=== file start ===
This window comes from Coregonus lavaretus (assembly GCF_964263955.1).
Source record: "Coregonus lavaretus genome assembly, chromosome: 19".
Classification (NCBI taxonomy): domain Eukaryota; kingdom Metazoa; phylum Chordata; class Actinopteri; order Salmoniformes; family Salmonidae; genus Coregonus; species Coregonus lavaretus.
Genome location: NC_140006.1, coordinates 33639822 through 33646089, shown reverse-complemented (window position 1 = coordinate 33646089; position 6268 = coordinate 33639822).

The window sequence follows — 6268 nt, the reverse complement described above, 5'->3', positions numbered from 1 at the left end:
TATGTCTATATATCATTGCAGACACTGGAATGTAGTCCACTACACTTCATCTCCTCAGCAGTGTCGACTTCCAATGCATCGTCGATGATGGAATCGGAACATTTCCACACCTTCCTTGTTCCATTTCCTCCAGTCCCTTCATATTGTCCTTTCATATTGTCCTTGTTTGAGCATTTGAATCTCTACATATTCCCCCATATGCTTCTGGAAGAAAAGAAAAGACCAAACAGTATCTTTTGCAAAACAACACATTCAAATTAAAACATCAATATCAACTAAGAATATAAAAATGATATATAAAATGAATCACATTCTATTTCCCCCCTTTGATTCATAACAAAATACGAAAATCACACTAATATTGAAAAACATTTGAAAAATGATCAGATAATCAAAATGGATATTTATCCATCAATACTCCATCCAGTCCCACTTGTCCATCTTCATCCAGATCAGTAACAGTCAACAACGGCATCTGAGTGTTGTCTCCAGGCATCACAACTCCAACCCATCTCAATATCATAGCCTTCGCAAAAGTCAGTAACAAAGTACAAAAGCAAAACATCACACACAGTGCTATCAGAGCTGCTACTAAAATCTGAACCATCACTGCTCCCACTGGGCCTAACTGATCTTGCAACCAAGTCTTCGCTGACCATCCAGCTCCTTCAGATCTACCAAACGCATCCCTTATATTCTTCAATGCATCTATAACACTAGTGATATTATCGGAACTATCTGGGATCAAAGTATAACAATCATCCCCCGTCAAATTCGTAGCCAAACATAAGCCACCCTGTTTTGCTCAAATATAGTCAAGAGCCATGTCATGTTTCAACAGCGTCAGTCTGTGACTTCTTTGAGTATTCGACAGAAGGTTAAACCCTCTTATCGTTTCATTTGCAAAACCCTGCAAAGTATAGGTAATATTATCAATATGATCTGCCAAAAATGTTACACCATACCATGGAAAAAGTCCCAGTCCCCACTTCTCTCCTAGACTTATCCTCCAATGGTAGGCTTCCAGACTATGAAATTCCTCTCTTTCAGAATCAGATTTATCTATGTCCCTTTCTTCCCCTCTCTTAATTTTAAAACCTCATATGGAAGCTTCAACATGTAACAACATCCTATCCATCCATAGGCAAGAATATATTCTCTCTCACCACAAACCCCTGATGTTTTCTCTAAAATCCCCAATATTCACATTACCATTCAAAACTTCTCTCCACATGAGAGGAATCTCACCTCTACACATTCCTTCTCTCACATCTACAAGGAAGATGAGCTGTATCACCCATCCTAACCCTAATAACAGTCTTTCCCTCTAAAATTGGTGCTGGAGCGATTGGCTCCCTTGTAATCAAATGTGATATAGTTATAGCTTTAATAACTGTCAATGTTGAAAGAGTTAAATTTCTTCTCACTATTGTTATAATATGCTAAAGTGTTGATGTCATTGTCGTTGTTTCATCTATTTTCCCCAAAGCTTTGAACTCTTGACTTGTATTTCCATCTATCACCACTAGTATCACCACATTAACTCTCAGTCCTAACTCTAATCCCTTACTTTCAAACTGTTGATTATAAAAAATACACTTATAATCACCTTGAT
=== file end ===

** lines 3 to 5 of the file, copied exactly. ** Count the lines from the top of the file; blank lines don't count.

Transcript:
Classification (NCBI taxonomy): domain Eukaryota; kingdom Metazoa; phylum Chordata; class Actinopteri; order Salmoniformes; family Salmonidae; genus Coregonus; species Coregonus lavaretus.
Genome location: NC_140006.1, coordinates 33639822 through 33646089, shown reverse-complemented (window position 1 = coordinate 33646089; position 6268 = coordinate 33639822).

The window sequence follows — 6268 nt, the reverse complement described above, 5'->3', positions numbered from 1 at the left end: